Roger Sutton

About Roger Sutton

Roger Sutton has been the editor in chief of The Horn Book, Inc, since 1996. He was previously editor of The Bulletin of the Center for Children's Books and a children's and young adult librarian. He received his M.A. in library science from the University of Chicago in 1982 and a B.A. from Pitzer College in 1978. Follow him on Twitter: @RogerReads.

Haunted home

Homecoming1948

With the theme “Homecoming,” Simmons College’s Center for the Study of Children’s Literature held its biennial Institute this weekend; the Horn Book staff provides an excellent summary. (And Shoshana Flax has written a poem in its honor, too.) The funniest moment was when Jack Benny Gantos quipped about Go Set a Watchman, whose publication, he said […]

Remember what the dormouse said

Here Kitty

Doing some reading for my upcoming interview with Bryan Collier tomorrow at the Simmons Institute, I got to spend a beautiful afternoon at the even more beautiful new children’s room at BPL. You should go see it. But if they ever legalize pot in this state there’s going to be a line out the door […]

Can’t buy me love

Rejects

The Gawker debacle has been very entertaining. I read and respect the site too much to enjoy the clusterfuck in a schadenfreudey kind of way, but I am enjoying the intellectual stimulation provided by the whole host of journalism questions set bristling. What’s a public figure? Was the subject in question a public figure, or a behind-the-scenes media […]

#Stuffwhitepeoplelike: Go Set a Watchman

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The Harpers Lee and Collins have certainly presented readers with a lively spectacle these past six months with the promise of another novel by the famous first-novelist-forever Lee. Go Set a Watchman was written  and submitted to Lippincott before To Kill a Mockingbird (published in 1960). Opinion seems to be divided as to whether Watchman should be considered […]

Beth Ferry & Tom Lichtenheld Talk with Roger

Beth Ferry and Tom Lichtenheld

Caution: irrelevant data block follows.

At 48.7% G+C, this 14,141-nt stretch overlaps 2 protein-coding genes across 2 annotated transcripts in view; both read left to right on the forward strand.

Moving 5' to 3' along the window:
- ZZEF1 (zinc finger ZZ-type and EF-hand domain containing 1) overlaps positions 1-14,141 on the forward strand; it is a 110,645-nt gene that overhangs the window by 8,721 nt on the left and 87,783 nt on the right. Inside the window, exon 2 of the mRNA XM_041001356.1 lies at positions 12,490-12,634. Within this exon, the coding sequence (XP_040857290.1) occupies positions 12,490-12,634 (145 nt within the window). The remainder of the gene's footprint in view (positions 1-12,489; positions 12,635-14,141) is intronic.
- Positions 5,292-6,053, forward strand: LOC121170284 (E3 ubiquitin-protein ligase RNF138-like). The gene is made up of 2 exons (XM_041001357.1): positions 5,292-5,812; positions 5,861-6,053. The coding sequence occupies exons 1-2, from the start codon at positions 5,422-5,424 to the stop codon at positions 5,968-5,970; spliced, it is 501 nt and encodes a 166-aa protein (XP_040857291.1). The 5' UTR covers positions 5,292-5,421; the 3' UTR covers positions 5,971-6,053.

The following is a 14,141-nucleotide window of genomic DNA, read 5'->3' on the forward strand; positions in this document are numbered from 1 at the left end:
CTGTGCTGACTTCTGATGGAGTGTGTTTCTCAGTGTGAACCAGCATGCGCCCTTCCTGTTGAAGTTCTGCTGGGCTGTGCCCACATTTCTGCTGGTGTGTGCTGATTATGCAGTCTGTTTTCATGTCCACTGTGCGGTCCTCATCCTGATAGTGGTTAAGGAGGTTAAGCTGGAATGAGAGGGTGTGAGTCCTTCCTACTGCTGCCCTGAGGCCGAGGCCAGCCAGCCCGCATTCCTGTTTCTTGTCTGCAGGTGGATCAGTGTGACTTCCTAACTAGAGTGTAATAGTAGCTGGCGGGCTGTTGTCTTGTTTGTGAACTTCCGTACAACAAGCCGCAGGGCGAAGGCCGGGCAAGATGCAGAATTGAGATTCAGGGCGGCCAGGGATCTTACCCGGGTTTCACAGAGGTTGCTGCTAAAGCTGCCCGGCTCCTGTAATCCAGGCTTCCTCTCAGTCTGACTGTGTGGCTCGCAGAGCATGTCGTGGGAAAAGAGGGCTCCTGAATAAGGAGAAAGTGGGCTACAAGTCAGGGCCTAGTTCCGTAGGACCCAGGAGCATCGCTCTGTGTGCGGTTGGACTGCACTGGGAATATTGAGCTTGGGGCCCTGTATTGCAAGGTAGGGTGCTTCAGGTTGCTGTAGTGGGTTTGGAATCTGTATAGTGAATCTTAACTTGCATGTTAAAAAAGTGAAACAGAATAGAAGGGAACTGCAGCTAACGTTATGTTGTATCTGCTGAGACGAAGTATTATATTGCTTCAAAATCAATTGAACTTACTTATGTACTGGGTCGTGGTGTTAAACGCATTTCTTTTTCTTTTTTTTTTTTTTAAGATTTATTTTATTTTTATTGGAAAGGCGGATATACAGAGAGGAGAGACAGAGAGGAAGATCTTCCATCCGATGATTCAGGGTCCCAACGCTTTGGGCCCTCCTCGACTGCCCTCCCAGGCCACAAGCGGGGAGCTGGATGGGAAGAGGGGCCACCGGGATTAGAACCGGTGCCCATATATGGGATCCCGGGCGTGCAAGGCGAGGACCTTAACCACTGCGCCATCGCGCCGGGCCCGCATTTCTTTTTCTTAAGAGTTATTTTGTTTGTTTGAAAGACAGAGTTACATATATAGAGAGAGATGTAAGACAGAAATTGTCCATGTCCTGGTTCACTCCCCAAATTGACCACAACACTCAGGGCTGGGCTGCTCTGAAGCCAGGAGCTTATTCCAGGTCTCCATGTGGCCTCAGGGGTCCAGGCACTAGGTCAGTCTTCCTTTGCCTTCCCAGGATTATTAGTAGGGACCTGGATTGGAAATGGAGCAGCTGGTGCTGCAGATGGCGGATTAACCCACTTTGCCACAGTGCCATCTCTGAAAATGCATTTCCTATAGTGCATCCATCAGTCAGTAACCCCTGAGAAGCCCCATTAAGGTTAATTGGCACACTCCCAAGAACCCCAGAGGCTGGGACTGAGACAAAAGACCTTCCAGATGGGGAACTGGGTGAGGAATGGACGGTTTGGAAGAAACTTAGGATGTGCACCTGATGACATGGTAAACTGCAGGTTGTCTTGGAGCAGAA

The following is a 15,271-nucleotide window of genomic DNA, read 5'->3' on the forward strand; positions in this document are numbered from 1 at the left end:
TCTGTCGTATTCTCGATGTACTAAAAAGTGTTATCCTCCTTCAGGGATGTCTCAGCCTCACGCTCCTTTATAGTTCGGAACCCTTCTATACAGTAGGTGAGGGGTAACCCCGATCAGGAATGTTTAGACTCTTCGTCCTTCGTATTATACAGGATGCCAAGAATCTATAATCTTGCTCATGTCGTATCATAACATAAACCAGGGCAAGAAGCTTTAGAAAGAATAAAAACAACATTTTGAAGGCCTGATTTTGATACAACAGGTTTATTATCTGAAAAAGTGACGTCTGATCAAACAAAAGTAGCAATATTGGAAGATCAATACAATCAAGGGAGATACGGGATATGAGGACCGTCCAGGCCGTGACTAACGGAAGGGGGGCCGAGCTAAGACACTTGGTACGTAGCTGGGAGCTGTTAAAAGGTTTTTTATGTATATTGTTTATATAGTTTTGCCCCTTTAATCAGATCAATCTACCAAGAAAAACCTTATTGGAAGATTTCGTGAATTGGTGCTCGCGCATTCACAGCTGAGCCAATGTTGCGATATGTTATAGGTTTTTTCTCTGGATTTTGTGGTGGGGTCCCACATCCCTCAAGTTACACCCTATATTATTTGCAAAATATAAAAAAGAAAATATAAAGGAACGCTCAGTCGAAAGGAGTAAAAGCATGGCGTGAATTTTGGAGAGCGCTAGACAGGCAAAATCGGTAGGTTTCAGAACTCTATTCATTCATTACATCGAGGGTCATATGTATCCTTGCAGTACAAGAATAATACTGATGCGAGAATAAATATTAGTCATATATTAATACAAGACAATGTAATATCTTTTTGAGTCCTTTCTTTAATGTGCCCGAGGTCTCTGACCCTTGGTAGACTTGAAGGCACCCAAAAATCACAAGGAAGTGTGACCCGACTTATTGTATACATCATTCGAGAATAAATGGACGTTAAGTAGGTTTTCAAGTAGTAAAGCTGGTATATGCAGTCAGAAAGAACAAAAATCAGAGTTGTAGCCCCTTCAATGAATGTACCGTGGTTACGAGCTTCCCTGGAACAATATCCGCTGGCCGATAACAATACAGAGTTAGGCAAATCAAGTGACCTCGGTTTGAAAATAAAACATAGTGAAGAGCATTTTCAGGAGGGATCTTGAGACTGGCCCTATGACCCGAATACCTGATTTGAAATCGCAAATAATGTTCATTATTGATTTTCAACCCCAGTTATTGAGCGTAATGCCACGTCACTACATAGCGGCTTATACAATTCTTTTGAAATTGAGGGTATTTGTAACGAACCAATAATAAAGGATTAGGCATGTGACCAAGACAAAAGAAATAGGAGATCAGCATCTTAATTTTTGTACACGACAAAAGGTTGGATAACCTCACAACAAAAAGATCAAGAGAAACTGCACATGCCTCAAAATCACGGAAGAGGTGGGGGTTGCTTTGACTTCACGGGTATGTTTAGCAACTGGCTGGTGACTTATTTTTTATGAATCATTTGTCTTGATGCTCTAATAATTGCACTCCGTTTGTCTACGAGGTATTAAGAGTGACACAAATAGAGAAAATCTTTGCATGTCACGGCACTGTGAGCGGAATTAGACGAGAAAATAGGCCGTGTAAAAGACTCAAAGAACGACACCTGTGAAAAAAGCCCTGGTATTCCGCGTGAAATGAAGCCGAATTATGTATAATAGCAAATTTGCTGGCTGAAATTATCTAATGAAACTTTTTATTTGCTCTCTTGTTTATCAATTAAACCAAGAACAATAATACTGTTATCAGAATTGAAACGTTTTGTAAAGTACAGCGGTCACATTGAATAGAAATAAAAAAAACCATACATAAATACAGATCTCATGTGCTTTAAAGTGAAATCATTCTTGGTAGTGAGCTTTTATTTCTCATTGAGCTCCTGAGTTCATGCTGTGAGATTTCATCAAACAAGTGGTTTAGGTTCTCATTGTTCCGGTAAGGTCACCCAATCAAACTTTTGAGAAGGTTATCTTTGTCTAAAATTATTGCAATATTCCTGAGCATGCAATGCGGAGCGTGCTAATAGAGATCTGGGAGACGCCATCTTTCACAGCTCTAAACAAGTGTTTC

Talks with Roger is a sponsored supplement to our free monthly e-newsletter, Notes from the Horn Book. To receive Notes, sign up here. A picture book manuscript can be a lonesome thing. You might even say the best ones generally are, still seeking a companion to bring sense and wholeness to their lives. Beth Ferry’s […]

Picture book problems

Mikemulligan

Just one more story about Miles–after deciphering the peculiar mysteries of the Thank-You Note, he wanted to hear a story, so for reasons of propinquity as much as anything else (Richard handed a copy to me lazing on the couch), I started in on Mike Mulligan and His Steam Shovel. Elizabeth Bluemle at ShelfTalker has […]

Review of Finding Audrey

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Finding Audrey by Sophie Kinsella Middle School, High School     Delacorte     287 pp. 6/15     978-0-553-53651-5     $18.99 e-book ed. 978-0-553-53652-2     $10.99 Audrey wears dark glasses all of the time, “even in the house.” But it’s not out of excessive devotion to her movie-star namesake; it’s because she’s afraid. Of everyone. We learn, incompletely, that “some […]

From the Editor – July 2015

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I’m just back from ALA in San Francisco (conveniently also home to my two adorable grandchildren), where the term I kept hearing throughout the exhibit halls was narrative nonfiction (last year it was bullying). As is so often true of these trends, the term meant different things to different people, with definitions ranging from “like […]

Putting it together

abc

After ALA, we had a couple of days to visit with our kids and grandchildren up in sunny Marin. One afternoon, Miles (just turned six) and I were walking back from the playground when a friendly neighbor lady approached and pressed an envelope into Miles’s hands. “Oh, I know what this is,” he said, “it’s […]

Editorial: What the Survey Doesn’t Say

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Welcome to our annual issue devoted to the ALA book awards. You will find herein acceptance speeches by and profiles of the Coretta Scott King, Caldecott, Newbery, and Wilder award winners as well as some analysis of the winners and honor books; some Newbery history (where does K. T. Horning find those stories?); and “Mind […]